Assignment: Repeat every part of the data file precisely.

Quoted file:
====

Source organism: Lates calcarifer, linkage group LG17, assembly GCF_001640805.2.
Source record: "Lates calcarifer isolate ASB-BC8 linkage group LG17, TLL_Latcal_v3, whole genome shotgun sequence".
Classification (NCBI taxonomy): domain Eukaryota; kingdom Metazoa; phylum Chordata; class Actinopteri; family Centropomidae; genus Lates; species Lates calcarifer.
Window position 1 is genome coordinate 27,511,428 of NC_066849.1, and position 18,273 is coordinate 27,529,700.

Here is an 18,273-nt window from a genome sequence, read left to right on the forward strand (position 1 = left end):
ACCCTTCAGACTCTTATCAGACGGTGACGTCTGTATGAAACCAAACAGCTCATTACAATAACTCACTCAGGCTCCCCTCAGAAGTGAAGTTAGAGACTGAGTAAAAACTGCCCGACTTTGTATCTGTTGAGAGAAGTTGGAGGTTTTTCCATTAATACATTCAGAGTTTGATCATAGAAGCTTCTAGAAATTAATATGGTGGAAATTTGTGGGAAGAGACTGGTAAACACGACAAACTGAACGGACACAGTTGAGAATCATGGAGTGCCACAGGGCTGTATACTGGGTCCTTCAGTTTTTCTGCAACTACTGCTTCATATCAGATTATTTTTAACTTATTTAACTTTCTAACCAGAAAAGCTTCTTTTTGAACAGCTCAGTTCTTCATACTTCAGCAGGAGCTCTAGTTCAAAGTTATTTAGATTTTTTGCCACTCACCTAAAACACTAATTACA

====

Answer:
Source organism: Lates calcarifer, linkage group LG17, assembly GCF_001640805.2.
Source record: "Lates calcarifer isolate ASB-BC8 linkage group LG17, TLL_Latcal_v3, whole genome shotgun sequence".
Classification (NCBI taxonomy): domain Eukaryota; kingdom Metazoa; phylum Chordata; class Actinopteri; family Centropomidae; genus Lates; species Lates calcarifer.
Window position 1 is genome coordinate 27,511,428 of NC_066849.1, and position 18,273 is coordinate 27,529,700.

Here is an 18,273-nt window from a genome sequence, read left to right on the forward strand (position 1 = left end):
ACCCTTCAGACTCTTATCAGACGGTGACGTCTGTATGAAACCAAACAGCTCATTACAATAACTCACTCAGGCTCCCCTCAGAAGTGAAGTTAGAGACTGAGTAAAAACTGCCCGACTTTGTATCTGTTGAGAGAAGTTGGAGGTTTTTCCATTAATACATTCAGAGTTTGATCATAGAAGCTTCTAGAAATTAATATGGTGGAAATTTGTGGGAAGAGACTGGTAAACACGACAAACTGAACGGACACAGTTGAGAATCATGGAGTGCCACAGGGCTGTATACTGGGTCCTTCAGTTTTTCTGCAACTACTGCTTCATATCAGATTATTTTTAACTTATTTAACTTTCTAACCAGAAAAGCTTCTTTTTGAACAGCTCAGTTCTTCATACTTCAGCAGGAGCTCTAGTTCAAAGTTATTTAGATTTTTTGCCACTCACCTAAAACACTAATTACA